In-situ electronics and communications for intelligent energy storage

Research output: Contribution to journalArticlepeer-review

8 Citations (Scopus)
61 Downloads (Pure)

Abstract

Lithium-ion batteries are increasingly common in high-power, safety-critical applications such as aerospace, spaceflight, automotive and grid storage. The voltage and power specifications of such applications usually require large numbers of individual cells combined in series and parallel to form a battery pack. It is then the role of the Battery Management System (BMS) to monitor these cells condition and ensure they remain within safe operating limits. To minimise cost and complexity, it is typical to monitor only a fraction of the cells in a battery pack. This creates potential safety and reliability issues and requires conservative limits imposed on the overall system to ensure safe operation. This is insufficient in high-power, safety-critical applications and thus alternative approaches to battery management are required. Here we demonstrate the development of novel miniature electronic devices for incorporation in-situ at a cell-level during manufacture. This approach enables local cell-to-cell and cell-to-BMS data communication of sensor data without the need for additional wiring infostructure within a battery module assembly. The electronics firmware and hardware integration within the cell’s electrode stack is demonstrated to function after triggering post cell formation and through cycling and electrochemical impedance analysis. This work shows that the proposed approach has a negligible impact on the cells’ performance and highlights a new technique for active monitoring of the cell’s in-situ conditions. This research will enable new methods of cells characterization and monitoring for optimum electrochemical and thermal performance while improving system safety.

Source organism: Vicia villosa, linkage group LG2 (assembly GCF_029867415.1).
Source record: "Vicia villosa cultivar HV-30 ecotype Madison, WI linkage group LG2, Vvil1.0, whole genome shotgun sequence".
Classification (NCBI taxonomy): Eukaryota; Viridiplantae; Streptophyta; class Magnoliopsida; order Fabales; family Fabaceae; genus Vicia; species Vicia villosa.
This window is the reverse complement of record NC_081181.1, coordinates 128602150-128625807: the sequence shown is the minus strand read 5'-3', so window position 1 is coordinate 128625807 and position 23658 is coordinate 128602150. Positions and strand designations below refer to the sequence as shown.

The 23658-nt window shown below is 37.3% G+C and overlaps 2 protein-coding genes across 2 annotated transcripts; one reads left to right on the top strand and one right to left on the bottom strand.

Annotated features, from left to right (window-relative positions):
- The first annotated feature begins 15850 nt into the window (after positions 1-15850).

Original languageEnglish
Article numbere00294
Pages (from-to)e00294
JournalHardwareX
Volume11
Early online date12 Mar 2022
DOIs
Publication statusPublished - 1 Apr 2022

Bibliographical note

This is an open access article under the CC
BY license (http://creativecommons.org/licenses/by/4.0/).

Funder

This research received funding from Coventry University’s Institute for clean growth and future mobility and EPSRC project M-RHEX (EP/R023581/1) and CALIBRE (Custom Automotive Lithium Ion Battery Recycling) (104176)

Keywords

  • Cell formation
  • Cell instrumentation
  • Cell performance
  • Cell safety
  • Electronics
  • Smart cells
  • Thermal monitoring
  • Thermistors

ASJC Scopus subject areas

  • Civil and Structural Engineering
  • Biomedical Engineering
  • Instrumentation
  • Mechanical Engineering
  • Industrial and Manufacturing Engineering

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